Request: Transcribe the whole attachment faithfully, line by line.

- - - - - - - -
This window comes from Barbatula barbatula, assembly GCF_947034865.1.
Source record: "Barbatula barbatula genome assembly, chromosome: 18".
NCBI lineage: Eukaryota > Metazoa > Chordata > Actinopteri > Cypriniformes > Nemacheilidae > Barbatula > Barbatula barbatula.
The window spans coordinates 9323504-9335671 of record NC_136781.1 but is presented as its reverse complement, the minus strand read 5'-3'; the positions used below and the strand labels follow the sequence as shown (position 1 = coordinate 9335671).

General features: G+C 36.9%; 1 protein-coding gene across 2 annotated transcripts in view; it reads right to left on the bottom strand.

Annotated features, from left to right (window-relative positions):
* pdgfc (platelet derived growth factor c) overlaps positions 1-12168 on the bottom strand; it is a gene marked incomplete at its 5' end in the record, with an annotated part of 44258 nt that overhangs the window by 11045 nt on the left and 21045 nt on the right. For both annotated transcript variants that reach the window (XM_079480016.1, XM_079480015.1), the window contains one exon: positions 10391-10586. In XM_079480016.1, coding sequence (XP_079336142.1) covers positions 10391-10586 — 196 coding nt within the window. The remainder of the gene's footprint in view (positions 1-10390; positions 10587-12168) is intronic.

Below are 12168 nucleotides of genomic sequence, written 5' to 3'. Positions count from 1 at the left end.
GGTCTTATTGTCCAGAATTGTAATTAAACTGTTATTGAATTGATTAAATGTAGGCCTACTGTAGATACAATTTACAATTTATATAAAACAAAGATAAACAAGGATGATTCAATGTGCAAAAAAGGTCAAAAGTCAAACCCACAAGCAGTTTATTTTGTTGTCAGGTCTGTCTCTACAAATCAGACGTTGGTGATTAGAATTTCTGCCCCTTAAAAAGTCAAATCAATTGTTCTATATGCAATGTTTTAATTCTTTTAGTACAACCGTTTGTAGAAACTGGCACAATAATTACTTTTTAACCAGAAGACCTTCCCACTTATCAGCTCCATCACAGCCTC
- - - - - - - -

This window comes from Barbatula barbatula, assembly GCF_947034865.1.
Source record: "Barbatula barbatula genome assembly, chromosome: 18".
NCBI lineage: Eukaryota > Metazoa > Chordata > Actinopteri > Cypriniformes > Nemacheilidae > Barbatula > Barbatula barbatula.
The window spans coordinates 9323504-9335671 of record NC_136781.1 but is presented as its reverse complement, the minus strand read 5'-3'; the positions used below and the strand labels follow the sequence as shown (position 1 = coordinate 9335671).

General features: G+C 36.9%; 1 protein-coding gene across 2 annotated transcripts in view; it reads right to left on the bottom strand.

Annotated features, from left to right (window-relative positions):
* pdgfc (platelet derived growth factor c) overlaps positions 1-12168 on the bottom strand; it is a gene marked incomplete at its 5' end in the record, with an annotated part of 44258 nt that overhangs the window by 11045 nt on the left and 21045 nt on the right. For both annotated transcript variants that reach the window (XM_079480016.1, XM_079480015.1), the window contains one exon: positions 10391-10586. In XM_079480016.1, coding sequence (XP_079336142.1) covers positions 10391-10586 — 196 coding nt within the window. The remainder of the gene's footprint in view (positions 1-10390; positions 10587-12168) is intronic.

Below are 12168 nucleotides of genomic sequence, written 5' to 3'. Positions count from 1 at the left end.
GGTCTTATTGTCCAGAATTGTAATTAAACTGTTATTGAATTGATTAAATGTAGGCCTACTGTAGATACAATTTACAATTTATATAAAACAAAGATAAACAAGGATGATTCAATGTGCAAAAAAGGTCAAAAGTCAAACCCACAAGCAGTTTATTTTGTTGTCAGGTCTGTCTCTACAAATCAGACGTTGGTGATTAGAATTTCTGCCCCTTAAAAAGTCAAATCAATTGTTCTATATGCAATGTTTTAATTCTTTTAGTACAACCGTTTGTAGAAACTGGCACAATAATTACTTTTTAACCAGAAGACCTTCCCACTTATCAGCTCCATCACAGCCTC